The Netherlands, France, Germany and Italy have decided to fold their alliance to jointly carry out negotiations with pharmaceuticals firms working on coronavirus vaccines and to join the European Commission’s vaccine purchase programme instead, broadcaster NOS said on Thursday.
The alliance was only formed a few weeks ago and had signed one deal – to buy up to 400 million doses of a potential anti-coronavirus vaccine from drugs firm AstraZeneca.
The vaccine, which is still undergoing trials, is being developed at Oxford University in England. The researchers are currently working towards a large scale clinical trial which involves testing the vaccine on 10,000 people.
The alliance was launched at the beginning of this month and would, according to a Dutch government statement ‘allow everyone in Europe – and especially those who are most vulnerable – to benefit from a vaccine.’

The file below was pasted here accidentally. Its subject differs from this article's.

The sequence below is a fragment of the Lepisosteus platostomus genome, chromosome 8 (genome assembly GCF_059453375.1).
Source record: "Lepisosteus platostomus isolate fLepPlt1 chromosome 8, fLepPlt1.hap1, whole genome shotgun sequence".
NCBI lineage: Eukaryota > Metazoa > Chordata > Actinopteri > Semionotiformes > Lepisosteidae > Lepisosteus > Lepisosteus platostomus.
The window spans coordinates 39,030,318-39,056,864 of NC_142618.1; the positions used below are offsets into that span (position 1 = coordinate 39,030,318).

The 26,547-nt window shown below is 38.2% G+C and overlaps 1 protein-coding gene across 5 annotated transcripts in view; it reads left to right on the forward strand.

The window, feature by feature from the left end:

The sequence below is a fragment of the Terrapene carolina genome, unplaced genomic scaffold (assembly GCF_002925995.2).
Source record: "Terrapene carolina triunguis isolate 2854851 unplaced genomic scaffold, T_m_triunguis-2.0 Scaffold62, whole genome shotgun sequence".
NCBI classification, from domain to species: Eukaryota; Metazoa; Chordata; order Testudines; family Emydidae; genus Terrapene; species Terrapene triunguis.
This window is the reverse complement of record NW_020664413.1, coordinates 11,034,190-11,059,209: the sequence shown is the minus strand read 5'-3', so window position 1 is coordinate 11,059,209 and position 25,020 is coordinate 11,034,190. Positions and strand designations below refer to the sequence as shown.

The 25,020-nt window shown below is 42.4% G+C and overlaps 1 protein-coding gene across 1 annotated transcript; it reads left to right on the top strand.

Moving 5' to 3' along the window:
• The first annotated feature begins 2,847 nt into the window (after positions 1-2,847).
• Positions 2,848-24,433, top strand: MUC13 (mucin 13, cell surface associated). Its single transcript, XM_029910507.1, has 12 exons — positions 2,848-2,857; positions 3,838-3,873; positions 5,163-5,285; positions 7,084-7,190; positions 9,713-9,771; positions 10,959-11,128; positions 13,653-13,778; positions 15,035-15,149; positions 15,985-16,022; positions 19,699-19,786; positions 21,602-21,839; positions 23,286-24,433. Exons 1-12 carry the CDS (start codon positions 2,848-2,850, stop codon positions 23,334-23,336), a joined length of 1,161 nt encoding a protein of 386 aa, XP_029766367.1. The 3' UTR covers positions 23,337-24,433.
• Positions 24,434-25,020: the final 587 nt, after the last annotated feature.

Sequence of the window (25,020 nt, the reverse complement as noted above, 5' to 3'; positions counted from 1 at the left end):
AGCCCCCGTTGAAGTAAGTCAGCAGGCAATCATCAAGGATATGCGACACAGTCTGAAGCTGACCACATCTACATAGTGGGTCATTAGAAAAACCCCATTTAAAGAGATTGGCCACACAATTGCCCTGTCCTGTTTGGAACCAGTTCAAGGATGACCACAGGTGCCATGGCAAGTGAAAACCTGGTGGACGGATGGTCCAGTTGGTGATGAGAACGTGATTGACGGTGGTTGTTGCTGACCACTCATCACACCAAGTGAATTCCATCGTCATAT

According to the NRC, other EU countries had also come forward to join the alliance, and the group will continue to finalise the weekend’s deal with AstraZeneca. However, further steps to buy vaccines will be taken together with the Commission, a health ministry spokesman said.
The initiative is said to have caused irritation in Brussels but on Wednesday the Commission praised the alliance, saying it was ‘an important step’ in a common approach to advance vaccine purchasing.
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